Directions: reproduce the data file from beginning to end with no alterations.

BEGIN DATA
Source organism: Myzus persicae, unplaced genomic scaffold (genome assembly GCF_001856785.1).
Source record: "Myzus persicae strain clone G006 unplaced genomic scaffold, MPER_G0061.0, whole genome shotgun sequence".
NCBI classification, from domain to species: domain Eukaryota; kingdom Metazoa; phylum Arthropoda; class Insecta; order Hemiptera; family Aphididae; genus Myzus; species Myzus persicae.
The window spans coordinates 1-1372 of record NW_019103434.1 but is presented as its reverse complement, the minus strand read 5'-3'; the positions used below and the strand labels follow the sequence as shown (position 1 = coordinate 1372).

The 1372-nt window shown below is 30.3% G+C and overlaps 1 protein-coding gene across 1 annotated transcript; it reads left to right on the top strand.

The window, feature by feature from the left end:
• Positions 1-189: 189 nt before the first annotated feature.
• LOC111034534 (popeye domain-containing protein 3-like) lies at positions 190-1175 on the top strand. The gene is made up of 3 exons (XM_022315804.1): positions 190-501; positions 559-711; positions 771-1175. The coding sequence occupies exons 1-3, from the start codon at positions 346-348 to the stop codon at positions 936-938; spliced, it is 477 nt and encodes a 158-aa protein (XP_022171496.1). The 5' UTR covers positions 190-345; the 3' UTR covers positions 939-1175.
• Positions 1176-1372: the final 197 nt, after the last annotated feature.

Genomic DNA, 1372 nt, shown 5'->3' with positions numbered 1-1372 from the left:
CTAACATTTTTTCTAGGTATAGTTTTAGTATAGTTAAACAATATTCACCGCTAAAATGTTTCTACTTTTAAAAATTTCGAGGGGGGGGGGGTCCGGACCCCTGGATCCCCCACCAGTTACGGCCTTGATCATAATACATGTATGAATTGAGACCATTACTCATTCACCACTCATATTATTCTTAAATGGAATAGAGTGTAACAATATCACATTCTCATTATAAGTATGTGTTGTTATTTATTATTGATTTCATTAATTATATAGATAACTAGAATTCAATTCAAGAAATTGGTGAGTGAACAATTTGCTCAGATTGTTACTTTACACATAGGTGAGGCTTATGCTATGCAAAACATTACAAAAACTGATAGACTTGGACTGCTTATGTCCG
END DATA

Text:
Source organism: Myzus persicae, unplaced genomic scaffold (genome assembly GCF_001856785.1).
Source record: "Myzus persicae strain clone G006 unplaced genomic scaffold, MPER_G0061.0, whole genome shotgun sequence".
NCBI classification, from domain to species: domain Eukaryota; kingdom Metazoa; phylum Arthropoda; class Insecta; order Hemiptera; family Aphididae; genus Myzus; species Myzus persicae.
The window spans coordinates 1-1372 of record NW_019103434.1 but is presented as its reverse complement, the minus strand read 5'-3'; the positions used below and the strand labels follow the sequence as shown (position 1 = coordinate 1372).

The 1372-nt window shown below is 30.3% G+C and overlaps 1 protein-coding gene across 1 annotated transcript; it reads left to right on the top strand.

The window, feature by feature from the left end:
• Positions 1-189: 189 nt before the first annotated feature.
• LOC111034534 (popeye domain-containing protein 3-like) lies at positions 190-1175 on the top strand. The gene is made up of 3 exons (XM_022315804.1): positions 190-501; positions 559-711; positions 771-1175. The coding sequence occupies exons 1-3, from the start codon at positions 346-348 to the stop codon at positions 936-938; spliced, it is 477 nt and encodes a 158-aa protein (XP_022171496.1). The 5' UTR covers positions 190-345; the 3' UTR covers positions 939-1175.
• Positions 1176-1372: the final 197 nt, after the last annotated feature.

Genomic DNA, 1372 nt, shown 5'->3' with positions numbered 1-1372 from the left:
CTAACATTTTTTCTAGGTATAGTTTTAGTATAGTTAAACAATATTCACCGCTAAAATGTTTCTACTTTTAAAAATTTCGAGGGGGGGGGGGTCCGGACCCCTGGATCCCCCACCAGTTACGGCCTTGATCATAATACATGTATGAATTGAGACCATTACTCATTCACCACTCATATTATTCTTAAATGGAATAGAGTGTAACAATATCACATTCTCATTATAAGTATGTGTTGTTATTTATTATTGATTTCATTAATTATATAGATAACTAGAATTCAATTCAAGAAATTGGTGAGTGAACAATTTGCTCAGATTGTTACTTTACACATAGGTGAGGCTTATGCTATGCAAAACATTACAAAAACTGATAGACTTGGACTGCTTATGTCCG